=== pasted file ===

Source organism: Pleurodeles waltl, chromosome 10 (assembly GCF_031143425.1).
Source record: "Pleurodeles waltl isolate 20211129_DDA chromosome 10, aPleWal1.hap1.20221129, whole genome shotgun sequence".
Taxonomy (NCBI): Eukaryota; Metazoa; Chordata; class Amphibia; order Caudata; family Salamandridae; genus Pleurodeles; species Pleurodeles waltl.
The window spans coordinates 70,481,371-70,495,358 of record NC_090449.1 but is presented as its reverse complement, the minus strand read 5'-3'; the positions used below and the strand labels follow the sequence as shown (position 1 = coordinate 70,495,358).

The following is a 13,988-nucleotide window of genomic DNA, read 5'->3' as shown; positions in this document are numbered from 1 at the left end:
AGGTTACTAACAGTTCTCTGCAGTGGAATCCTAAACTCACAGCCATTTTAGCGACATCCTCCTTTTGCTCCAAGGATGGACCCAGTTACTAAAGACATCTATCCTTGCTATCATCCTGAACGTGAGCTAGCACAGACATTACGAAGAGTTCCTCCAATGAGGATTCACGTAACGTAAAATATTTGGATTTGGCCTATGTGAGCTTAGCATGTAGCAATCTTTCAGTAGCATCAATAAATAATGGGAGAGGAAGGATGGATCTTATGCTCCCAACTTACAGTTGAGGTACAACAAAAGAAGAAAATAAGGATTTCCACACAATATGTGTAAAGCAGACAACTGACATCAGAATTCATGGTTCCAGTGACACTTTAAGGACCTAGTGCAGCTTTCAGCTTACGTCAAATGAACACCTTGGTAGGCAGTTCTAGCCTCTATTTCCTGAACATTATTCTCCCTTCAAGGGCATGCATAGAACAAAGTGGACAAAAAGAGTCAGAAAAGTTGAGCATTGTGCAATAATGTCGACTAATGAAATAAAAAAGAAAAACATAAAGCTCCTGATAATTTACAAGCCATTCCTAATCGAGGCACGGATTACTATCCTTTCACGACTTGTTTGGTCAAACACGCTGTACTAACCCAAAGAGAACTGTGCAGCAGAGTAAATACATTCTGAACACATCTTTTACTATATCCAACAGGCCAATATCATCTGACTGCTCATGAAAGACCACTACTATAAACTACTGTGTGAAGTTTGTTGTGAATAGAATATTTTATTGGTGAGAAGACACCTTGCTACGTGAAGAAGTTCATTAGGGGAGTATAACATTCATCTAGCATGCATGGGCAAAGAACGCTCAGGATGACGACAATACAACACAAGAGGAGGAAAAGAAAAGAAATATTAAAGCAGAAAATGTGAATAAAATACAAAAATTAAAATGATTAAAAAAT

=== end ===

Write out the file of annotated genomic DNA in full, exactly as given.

Source organism: Pleurodeles waltl, chromosome 10 (assembly GCF_031143425.1).
Source record: "Pleurodeles waltl isolate 20211129_DDA chromosome 10, aPleWal1.hap1.20221129, whole genome shotgun sequence".
Taxonomy (NCBI): Eukaryota; Metazoa; Chordata; class Amphibia; order Caudata; family Salamandridae; genus Pleurodeles; species Pleurodeles waltl.
The window spans coordinates 70,481,371-70,495,358 of record NC_090449.1 but is presented as its reverse complement, the minus strand read 5'-3'; the positions used below and the strand labels follow the sequence as shown (position 1 = coordinate 70,495,358).

The following is a 13,988-nucleotide window of genomic DNA, read 5'->3' as shown; positions in this document are numbered from 1 at the left end:
AGGTTACTAACAGTTCTCTGCAGTGGAATCCTAAACTCACAGCCATTTTAGCGACATCCTCCTTTTGCTCCAAGGATGGACCCAGTTACTAAAGACATCTATCCTTGCTATCATCCTGAACGTGAGCTAGCACAGACATTACGAAGAGTTCCTCCAATGAGGATTCACGTAACGTAAAATATTTGGATTTGGCCTATGTGAGCTTAGCATGTAGCAATCTTTCAGTAGCATCAATAAATAATGGGAGAGGAAGGATGGATCTTATGCTCCCAACTTACAGTTGAGGTACAACAAAAGAAGAAAATAAGGATTTCCACACAATATGTGTAAAGCAGACAACTGACATCAGAATTCATGGTTCCAGTGACACTTTAAGGACCTAGTGCAGCTTTCAGCTTACGTCAAATGAACACCTTGGTAGGCAGTTCTAGCCTCTATTTCCTGAACATTATTCTCCCTTCAAGGGCATGCATAGAACAAAGTGGACAAAAAGAGTCAGAAAAGTTGAGCATTGTGCAATAATGTCGACTAATGAAATAAAAAAGAAAAACATAAAGCTCCTGATAATTTACAAGCCATTCCTAATCGAGGCACGGATTACTATCCTTTCACGACTTGTTTGGTCAAACACGCTGTACTAACCCAAAGAGAACTGTGCAGCAGAGTAAATACATTCTGAACACATCTTTTACTATATCCAACAGGCCAATATCATCTGACTGCTCATGAAAGACCACTACTATAAACTACTGTGTGAAGTTTGTTGTGAATAGAATATTTTATTGGTGAGAAGACACCTTGCTACGTGAAGAAGTTCATTAGGGGAGTATAACATTCATCTAGCATGCATGGGCAAAGAACGCTCAGGATGACGACAATACAACACAAGAGGAGGAAAAGAAAAGAAATATTAAAGCAGAAAATGTGAATAAAATACAAAAATTAAAATGATTAAAAAAT